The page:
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Dr. Alexis VanZalen.jpeg

Alexis VanZalen

Workshop Presenter

Rethinking Music in France during the Baroque Era


In 2020 Dr. Alexis VanZalen earned her PhD in musicology from the Eastman School of Music of the University of Rochester (NY). There she studied Baroque keyboard music as both a performer and scholar, earning her MM in Early Music-Harpsichord and writing a dissertation on seventeenth-century French organ music titled, “Guillaume-Gabriel Nivers and the Rhetoric of French Catholic Reform.” Previously Alexis earned a BM in organ performance and a BA in history from Lawrence University in Appleton, WI. Her significant teachers include Edoardo Bellotti, Kathrine Handford, Anne Laver, Paul O’Dette, and Christel Thielmann. Alexis currently works as a Program Coordinator at the Calvin Institute of Christian Worship at Calvin University in Grand Rapids, MI.


For decades organists have emphasized the close relationship between musical style and registration in the various genres of French Baroque organ music. Yet, in contrast with the cultural and political interpretations now common in musicological scholarship, little consideration has been given as to what might have influenced French organists in the mid-seventeenth and early-eighteenth centuries to value such a tight relationship between registration and style.

Instead, in this paper I place mid-seventeenth-century French Baroque organ music, and specifically that of Guillaume-Gabriel Nivers, within the context of post-Tridentine French Catholic liturgical reform. Nivers is best known today for initiating a precise approach to registration in French organ compositions and publications, but he also dedicated much of his career to reforming Gregorian chant. As Brulin (1999) argues, seventeenth-century French theologians valued rhetorical declamation for its ability to help spoken and chanted prayers move the hearts of listeners to greater devotion. Similarly, Davy-Rigaux (2004) and Karp (2005) have demonstrated how Nivers reformed and rewrote chant in accordance with declamatory principles.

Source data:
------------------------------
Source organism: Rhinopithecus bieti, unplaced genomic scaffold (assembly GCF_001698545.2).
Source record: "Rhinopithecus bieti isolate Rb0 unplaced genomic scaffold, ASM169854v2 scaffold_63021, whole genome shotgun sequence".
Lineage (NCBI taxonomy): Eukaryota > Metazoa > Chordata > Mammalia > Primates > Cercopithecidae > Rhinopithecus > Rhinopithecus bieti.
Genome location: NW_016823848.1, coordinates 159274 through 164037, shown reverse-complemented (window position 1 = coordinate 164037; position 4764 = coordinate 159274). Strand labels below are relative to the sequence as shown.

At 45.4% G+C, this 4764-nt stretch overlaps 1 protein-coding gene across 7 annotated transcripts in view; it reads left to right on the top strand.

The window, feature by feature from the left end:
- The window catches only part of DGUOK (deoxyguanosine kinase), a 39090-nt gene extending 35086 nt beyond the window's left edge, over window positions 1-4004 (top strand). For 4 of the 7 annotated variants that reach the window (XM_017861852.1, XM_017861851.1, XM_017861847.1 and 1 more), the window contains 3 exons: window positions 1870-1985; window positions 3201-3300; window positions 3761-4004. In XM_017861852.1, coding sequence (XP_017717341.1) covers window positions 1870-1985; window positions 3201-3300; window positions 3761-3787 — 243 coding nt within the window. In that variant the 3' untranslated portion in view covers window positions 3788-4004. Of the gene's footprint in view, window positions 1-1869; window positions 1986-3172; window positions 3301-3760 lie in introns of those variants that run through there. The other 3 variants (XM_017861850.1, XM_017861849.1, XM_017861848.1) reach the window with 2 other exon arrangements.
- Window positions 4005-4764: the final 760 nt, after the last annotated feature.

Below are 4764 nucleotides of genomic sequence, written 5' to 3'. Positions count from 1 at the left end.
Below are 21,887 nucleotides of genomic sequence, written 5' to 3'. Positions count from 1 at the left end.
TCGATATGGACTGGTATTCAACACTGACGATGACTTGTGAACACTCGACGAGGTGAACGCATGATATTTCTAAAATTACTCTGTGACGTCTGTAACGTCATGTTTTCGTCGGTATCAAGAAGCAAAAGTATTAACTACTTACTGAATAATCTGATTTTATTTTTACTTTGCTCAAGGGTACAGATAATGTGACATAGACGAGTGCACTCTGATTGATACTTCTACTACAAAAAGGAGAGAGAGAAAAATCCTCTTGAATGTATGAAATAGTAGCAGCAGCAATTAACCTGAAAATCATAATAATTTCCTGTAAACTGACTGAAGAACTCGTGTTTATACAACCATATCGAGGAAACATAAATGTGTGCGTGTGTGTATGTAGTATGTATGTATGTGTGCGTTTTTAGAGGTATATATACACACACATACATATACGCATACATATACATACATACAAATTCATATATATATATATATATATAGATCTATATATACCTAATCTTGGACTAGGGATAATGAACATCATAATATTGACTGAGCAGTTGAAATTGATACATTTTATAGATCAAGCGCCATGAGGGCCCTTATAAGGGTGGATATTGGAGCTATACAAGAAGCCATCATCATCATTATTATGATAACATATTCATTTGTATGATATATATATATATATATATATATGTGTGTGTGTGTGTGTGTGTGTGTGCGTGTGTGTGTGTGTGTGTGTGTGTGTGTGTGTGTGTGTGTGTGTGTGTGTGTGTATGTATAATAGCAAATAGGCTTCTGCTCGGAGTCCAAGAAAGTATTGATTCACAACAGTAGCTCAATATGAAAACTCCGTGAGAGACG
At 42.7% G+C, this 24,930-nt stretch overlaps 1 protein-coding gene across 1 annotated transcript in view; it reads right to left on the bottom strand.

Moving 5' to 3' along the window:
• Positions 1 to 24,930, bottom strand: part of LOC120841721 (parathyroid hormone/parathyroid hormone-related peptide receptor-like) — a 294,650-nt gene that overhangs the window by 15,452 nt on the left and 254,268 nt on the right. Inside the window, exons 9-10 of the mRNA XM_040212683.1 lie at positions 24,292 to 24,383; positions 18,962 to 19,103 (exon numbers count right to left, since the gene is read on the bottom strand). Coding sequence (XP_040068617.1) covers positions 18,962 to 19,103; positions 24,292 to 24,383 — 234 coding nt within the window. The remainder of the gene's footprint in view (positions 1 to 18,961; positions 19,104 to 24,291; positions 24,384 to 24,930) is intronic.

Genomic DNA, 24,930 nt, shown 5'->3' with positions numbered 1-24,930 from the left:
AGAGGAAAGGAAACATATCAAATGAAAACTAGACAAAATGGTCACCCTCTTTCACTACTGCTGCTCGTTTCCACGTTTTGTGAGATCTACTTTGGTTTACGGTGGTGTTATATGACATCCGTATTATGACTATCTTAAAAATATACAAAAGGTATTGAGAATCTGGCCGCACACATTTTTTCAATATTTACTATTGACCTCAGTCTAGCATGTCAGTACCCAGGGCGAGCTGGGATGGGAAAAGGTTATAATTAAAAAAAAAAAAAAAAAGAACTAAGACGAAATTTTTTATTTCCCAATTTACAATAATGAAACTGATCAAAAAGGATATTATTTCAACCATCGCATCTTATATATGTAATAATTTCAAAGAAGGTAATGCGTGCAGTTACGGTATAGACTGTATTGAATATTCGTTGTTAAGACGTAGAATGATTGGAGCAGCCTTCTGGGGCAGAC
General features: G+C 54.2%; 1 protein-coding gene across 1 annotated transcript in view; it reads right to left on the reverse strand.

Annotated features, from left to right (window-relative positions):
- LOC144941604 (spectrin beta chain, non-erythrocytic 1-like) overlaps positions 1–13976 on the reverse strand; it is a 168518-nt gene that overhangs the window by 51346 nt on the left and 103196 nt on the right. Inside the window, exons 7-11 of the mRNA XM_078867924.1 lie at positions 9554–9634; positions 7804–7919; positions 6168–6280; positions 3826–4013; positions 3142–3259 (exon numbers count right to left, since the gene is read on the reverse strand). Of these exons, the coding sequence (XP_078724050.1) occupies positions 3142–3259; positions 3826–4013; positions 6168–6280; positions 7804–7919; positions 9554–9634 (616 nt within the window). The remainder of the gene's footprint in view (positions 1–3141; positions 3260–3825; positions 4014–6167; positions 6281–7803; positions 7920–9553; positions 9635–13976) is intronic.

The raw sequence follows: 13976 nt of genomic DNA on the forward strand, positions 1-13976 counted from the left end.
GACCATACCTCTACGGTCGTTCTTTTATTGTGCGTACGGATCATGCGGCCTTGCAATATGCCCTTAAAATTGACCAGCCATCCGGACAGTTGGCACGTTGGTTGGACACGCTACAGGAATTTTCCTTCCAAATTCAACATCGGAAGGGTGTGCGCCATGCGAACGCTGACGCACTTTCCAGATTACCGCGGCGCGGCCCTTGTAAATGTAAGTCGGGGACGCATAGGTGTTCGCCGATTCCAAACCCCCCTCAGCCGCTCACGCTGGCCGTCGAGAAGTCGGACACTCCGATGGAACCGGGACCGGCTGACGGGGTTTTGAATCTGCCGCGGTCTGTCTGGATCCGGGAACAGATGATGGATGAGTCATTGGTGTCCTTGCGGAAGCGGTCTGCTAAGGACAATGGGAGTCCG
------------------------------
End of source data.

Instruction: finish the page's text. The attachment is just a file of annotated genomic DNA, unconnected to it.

I argue that Nivers’s organ compositions exhibit a similar rhetorical approach, and that in them timbre serves several rhetorical purposes. French rhetoricians like Bernard Lamy believed that orators could move listeners’ passions by incorporating vivid imagery into their speeches. Similarly, Nivers’s use of timbre helps to depict the affective nuances of the liturgical texts that the versets of his organ mass replaced. Lamy also prioritized the effective delivery of orations and emphasized using a variety of tropes and figures to capture and maintain an audience’s attention. Likewise, Nivers provided detailed instructions on how to register, ornament, and deliver his compositions. Within and between the versets of his organ suites he incorporated a wide variety of motives, ornaments, rhythms, textures, and timbres. Thus contemporary French approaches to rhetoric, as valued by those involved in Catholic liturgical reform, offer a new explanation for the importance of registration and timbral specificity in the French baroque organ repertoire that Nivers helped to develop.

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